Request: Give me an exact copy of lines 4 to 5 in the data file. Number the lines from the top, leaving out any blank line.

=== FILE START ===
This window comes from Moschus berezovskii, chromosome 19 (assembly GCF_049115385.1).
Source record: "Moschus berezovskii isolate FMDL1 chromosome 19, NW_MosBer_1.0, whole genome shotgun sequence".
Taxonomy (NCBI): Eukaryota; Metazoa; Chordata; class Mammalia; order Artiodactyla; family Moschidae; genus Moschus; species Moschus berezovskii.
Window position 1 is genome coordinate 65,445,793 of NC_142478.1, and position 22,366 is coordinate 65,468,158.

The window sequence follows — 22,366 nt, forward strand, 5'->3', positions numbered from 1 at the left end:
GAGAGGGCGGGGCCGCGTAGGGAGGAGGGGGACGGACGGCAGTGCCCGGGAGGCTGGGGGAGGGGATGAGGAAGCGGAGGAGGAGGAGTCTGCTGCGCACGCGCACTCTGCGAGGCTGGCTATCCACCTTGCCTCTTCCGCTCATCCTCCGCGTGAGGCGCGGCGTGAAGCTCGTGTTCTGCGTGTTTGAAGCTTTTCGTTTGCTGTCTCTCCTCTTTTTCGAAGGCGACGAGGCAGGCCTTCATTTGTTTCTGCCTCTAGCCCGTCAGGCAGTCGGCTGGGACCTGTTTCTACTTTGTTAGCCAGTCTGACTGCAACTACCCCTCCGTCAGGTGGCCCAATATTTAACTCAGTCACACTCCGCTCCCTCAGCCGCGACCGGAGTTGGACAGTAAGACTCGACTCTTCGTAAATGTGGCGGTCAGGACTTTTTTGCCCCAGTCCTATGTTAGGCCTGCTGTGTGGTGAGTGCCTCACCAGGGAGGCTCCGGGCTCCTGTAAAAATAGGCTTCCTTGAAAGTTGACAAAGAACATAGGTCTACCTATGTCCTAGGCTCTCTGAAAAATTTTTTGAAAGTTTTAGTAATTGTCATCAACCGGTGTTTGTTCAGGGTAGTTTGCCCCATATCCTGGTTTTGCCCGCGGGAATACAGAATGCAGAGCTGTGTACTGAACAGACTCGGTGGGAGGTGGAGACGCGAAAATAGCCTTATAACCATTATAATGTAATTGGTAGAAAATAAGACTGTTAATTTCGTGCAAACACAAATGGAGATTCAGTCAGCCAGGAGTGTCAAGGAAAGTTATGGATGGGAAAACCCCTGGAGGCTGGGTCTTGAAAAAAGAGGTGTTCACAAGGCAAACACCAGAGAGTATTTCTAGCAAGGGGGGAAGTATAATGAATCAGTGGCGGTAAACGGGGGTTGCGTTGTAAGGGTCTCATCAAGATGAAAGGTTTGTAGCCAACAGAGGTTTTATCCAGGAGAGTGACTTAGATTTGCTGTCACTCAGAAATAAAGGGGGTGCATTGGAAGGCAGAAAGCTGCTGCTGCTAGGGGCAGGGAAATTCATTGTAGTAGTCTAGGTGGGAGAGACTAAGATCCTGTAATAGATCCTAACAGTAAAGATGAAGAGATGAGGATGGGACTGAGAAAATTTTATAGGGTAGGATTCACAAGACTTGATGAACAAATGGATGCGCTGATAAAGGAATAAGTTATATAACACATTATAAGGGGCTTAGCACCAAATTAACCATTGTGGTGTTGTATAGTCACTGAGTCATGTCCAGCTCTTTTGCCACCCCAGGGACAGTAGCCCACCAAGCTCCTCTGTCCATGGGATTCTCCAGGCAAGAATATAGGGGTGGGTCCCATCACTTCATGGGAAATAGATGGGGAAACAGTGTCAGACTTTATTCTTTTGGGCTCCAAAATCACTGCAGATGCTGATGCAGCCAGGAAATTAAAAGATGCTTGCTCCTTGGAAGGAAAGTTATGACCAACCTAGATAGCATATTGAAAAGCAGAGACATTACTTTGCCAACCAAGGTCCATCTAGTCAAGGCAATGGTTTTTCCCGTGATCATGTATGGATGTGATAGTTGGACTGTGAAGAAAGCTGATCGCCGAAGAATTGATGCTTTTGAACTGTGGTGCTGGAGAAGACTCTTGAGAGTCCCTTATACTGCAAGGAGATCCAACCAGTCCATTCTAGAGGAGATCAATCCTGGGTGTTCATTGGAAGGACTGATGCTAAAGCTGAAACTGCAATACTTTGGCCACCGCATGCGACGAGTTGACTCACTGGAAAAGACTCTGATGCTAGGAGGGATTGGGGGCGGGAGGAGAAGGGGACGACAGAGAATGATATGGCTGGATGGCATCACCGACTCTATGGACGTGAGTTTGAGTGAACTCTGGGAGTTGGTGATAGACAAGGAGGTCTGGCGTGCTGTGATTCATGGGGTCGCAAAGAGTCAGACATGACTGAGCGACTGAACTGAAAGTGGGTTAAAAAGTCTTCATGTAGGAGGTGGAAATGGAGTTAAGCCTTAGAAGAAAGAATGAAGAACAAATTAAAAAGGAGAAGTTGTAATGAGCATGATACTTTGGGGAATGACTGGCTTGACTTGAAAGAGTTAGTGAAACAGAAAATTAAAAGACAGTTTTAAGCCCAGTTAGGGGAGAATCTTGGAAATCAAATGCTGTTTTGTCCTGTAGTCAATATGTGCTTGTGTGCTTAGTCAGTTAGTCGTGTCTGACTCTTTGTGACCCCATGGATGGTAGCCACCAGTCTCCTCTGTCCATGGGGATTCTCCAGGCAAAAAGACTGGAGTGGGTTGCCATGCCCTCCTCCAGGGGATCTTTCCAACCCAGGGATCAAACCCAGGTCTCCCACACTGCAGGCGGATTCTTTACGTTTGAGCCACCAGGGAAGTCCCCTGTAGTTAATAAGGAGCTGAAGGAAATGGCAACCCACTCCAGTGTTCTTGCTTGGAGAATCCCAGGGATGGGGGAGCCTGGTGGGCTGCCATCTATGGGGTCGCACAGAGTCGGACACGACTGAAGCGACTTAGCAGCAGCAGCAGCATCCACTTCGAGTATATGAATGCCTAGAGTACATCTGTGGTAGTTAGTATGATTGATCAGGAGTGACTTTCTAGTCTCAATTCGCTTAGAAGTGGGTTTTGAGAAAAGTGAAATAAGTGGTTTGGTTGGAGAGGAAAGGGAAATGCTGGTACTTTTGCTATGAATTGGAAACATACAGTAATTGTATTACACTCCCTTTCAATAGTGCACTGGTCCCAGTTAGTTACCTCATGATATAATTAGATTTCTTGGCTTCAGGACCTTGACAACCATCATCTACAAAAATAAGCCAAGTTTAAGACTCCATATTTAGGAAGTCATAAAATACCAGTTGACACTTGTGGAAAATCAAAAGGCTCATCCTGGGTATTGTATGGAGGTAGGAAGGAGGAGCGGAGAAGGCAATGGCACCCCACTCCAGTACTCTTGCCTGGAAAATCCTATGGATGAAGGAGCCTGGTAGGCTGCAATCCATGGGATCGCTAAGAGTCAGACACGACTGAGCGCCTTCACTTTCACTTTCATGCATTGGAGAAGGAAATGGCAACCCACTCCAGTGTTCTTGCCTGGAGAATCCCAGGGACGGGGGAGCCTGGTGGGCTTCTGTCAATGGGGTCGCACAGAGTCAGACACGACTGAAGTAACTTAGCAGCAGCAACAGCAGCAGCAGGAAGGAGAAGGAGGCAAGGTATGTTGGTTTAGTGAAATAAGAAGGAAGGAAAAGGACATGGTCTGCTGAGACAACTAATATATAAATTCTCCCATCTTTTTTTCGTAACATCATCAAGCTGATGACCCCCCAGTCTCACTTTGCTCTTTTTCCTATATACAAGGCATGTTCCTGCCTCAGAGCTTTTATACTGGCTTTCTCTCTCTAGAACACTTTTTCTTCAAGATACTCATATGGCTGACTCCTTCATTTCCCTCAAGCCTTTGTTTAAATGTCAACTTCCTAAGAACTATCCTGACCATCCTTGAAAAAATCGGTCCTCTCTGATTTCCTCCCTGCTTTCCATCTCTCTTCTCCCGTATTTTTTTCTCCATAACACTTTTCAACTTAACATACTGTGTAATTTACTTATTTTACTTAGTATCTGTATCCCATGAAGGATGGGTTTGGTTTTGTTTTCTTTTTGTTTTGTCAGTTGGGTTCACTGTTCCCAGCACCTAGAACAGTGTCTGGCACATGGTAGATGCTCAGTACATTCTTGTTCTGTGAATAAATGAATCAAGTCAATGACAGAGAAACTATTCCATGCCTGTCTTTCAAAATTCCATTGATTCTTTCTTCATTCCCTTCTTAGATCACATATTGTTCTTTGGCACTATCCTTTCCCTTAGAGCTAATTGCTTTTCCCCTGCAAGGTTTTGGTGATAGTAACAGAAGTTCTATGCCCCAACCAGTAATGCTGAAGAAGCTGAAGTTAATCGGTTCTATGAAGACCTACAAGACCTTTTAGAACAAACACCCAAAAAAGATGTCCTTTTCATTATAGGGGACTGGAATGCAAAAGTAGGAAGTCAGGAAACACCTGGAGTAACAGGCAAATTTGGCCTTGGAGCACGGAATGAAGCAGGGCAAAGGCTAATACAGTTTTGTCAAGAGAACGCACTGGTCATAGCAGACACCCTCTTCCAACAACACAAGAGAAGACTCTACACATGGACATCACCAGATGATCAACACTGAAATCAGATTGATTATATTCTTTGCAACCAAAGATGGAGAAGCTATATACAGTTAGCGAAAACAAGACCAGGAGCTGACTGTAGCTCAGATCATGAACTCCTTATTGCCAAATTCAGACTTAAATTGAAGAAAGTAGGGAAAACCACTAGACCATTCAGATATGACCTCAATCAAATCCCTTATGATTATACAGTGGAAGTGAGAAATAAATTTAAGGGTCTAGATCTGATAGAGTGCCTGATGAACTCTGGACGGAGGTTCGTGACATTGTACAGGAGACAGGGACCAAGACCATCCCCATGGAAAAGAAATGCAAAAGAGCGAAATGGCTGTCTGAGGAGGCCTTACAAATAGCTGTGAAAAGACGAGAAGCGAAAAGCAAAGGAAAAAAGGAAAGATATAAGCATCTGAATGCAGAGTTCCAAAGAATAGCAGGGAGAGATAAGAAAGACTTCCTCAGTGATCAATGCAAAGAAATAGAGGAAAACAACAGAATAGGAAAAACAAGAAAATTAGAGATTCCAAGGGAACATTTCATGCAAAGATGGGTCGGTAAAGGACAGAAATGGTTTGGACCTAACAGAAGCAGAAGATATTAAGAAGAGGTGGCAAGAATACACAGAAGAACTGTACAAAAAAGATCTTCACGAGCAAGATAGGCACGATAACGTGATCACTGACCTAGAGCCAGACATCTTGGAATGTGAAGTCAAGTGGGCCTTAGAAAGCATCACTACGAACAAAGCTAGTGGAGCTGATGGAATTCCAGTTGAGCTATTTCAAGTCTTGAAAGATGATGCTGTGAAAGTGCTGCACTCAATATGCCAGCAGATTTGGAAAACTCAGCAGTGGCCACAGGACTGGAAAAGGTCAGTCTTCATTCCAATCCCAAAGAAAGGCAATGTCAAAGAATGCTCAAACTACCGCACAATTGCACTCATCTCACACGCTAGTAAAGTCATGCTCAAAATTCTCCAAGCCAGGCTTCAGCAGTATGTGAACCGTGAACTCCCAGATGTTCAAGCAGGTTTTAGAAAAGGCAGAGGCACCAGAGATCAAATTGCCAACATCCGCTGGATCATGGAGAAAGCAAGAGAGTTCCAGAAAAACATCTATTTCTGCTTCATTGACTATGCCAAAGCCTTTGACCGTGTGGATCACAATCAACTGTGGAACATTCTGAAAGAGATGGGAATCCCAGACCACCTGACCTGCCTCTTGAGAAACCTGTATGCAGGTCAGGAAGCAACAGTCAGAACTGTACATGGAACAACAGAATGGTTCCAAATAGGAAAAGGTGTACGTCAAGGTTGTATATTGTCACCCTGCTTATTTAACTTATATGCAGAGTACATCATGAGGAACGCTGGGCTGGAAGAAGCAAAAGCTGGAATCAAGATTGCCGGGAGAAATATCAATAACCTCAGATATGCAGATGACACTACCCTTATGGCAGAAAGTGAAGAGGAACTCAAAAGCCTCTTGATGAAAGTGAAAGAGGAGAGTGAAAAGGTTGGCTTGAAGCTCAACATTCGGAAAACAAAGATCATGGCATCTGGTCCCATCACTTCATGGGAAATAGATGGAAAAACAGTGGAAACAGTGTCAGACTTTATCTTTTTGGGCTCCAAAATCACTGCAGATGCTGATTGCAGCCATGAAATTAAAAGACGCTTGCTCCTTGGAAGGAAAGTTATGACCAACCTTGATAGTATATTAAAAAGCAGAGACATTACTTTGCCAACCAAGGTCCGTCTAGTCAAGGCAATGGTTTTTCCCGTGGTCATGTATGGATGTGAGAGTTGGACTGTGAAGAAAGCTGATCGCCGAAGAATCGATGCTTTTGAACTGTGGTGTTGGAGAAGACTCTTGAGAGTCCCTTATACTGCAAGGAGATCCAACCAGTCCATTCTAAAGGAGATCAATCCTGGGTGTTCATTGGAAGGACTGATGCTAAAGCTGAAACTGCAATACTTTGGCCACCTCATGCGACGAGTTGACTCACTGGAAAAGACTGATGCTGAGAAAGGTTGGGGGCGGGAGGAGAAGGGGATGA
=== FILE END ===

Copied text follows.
Window position 1 is genome coordinate 65,445,793 of NC_142478.1, and position 22,366 is coordinate 65,468,158.

The window sequence follows — 22,366 nt, forward strand, 5'->3', positions numbered from 1 at the left end: